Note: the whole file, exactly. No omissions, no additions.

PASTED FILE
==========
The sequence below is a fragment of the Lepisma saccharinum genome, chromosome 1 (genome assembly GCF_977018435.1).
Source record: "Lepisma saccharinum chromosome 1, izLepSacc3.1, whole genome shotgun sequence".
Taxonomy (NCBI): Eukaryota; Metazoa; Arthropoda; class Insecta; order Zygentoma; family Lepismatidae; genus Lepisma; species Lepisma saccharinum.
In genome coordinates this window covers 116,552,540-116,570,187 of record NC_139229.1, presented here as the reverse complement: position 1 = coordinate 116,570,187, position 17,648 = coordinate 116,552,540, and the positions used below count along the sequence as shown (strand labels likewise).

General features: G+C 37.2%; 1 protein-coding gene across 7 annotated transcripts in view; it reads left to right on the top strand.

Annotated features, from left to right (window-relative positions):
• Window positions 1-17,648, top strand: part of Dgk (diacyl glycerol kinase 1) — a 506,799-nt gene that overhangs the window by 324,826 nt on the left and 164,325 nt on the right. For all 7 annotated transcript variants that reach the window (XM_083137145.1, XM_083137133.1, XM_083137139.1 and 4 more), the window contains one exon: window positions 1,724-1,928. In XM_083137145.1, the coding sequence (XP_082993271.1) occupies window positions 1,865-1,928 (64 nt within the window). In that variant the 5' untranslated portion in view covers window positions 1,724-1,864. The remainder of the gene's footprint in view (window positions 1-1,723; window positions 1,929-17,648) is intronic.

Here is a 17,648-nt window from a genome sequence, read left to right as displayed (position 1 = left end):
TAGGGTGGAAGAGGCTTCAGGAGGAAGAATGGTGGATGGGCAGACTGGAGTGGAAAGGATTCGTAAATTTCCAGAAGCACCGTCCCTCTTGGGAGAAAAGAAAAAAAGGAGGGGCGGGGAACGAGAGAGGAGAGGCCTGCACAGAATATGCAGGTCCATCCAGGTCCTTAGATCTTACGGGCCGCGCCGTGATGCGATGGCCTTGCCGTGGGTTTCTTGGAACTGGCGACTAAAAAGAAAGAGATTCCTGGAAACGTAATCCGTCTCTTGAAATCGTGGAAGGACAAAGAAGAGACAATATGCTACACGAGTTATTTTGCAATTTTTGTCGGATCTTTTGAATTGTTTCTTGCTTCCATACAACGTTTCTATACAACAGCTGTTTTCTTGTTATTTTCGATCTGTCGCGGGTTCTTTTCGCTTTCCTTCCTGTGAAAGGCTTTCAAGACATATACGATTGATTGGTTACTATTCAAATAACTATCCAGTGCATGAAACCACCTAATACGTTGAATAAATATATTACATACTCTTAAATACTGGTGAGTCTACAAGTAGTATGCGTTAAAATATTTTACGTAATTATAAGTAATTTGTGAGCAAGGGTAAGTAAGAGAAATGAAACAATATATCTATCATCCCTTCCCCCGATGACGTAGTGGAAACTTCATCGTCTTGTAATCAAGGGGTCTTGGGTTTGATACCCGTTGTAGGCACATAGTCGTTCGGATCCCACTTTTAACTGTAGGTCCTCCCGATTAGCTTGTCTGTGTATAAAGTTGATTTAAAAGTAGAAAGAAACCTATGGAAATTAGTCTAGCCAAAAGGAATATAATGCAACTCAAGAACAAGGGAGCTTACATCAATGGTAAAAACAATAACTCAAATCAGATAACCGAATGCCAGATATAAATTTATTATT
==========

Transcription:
The sequence below is a fragment of the Lepisma saccharinum genome, chromosome 1 (genome assembly GCF_977018435.1).
Source record: "Lepisma saccharinum chromosome 1, izLepSacc3.1, whole genome shotgun sequence".
Taxonomy (NCBI): Eukaryota; Metazoa; Arthropoda; class Insecta; order Zygentoma; family Lepismatidae; genus Lepisma; species Lepisma saccharinum.
In genome coordinates this window covers 116,552,540-116,570,187 of record NC_139229.1, presented here as the reverse complement: position 1 = coordinate 116,570,187, position 17,648 = coordinate 116,552,540, and the positions used below count along the sequence as shown (strand labels likewise).

General features: G+C 37.2%; 1 protein-coding gene across 7 annotated transcripts in view; it reads left to right on the top strand.

Annotated features, from left to right (window-relative positions):
• Window positions 1-17,648, top strand: part of Dgk (diacyl glycerol kinase 1) — a 506,799-nt gene that overhangs the window by 324,826 nt on the left and 164,325 nt on the right. For all 7 annotated transcript variants that reach the window (XM_083137145.1, XM_083137133.1, XM_083137139.1 and 4 more), the window contains one exon: window positions 1,724-1,928. In XM_083137145.1, the coding sequence (XP_082993271.1) occupies window positions 1,865-1,928 (64 nt within the window). In that variant the 5' untranslated portion in view covers window positions 1,724-1,864. The remainder of the gene's footprint in view (window positions 1-1,723; window positions 1,929-17,648) is intronic.

Here is a 17,648-nt window from a genome sequence, read left to right as displayed (position 1 = left end):
TAGGGTGGAAGAGGCTTCAGGAGGAAGAATGGTGGATGGGCAGACTGGAGTGGAAAGGATTCGTAAATTTCCAGAAGCACCGTCCCTCTTGGGAGAAAAGAAAAAAAGGAGGGGCGGGGAACGAGAGAGGAGAGGCCTGCACAGAATATGCAGGTCCATCCAGGTCCTTAGATCTTACGGGCCGCGCCGTGATGCGATGGCCTTGCCGTGGGTTTCTTGGAACTGGCGACTAAAAAGAAAGAGATTCCTGGAAACGTAATCCGTCTCTTGAAATCGTGGAAGGACAAAGAAGAGACAATATGCTACACGAGTTATTTTGCAATTTTTGTCGGATCTTTTGAATTGTTTCTTGCTTCCATACAACGTTTCTATACAACAGCTGTTTTCTTGTTATTTTCGATCTGTCGCGGGTTCTTTTCGCTTTCCTTCCTGTGAAAGGCTTTCAAGACATATACGATTGATTGGTTACTATTCAAATAACTATCCAGTGCATGAAACCACCTAATACGTTGAATAAATATATTACATACTCTTAAATACTGGTGAGTCTACAAGTAGTATGCGTTAAAATATTTTACGTAATTATAAGTAATTTGTGAGCAAGGGTAAGTAAGAGAAATGAAACAATATATCTATCATCCCTTCCCCCGATGACGTAGTGGAAACTTCATCGTCTTGTAATCAAGGGGTCTTGGGTTTGATACCCGTTGTAGGCACATAGTCGTTCGGATCCCACTTTTAACTGTAGGTCCTCCCGATTAGCTTGTCTGTGTATAAAGTTGATTTAAAAGTAGAAAGAAACCTATGGAAATTAGTCTAGCCAAAAGGAATATAATGCAACTCAAGAACAAGGGAGCTTACATCAATGGTAAAAACAATAACTCAAATCAGATAACCGAATGCCAGATATAAATTTATTATT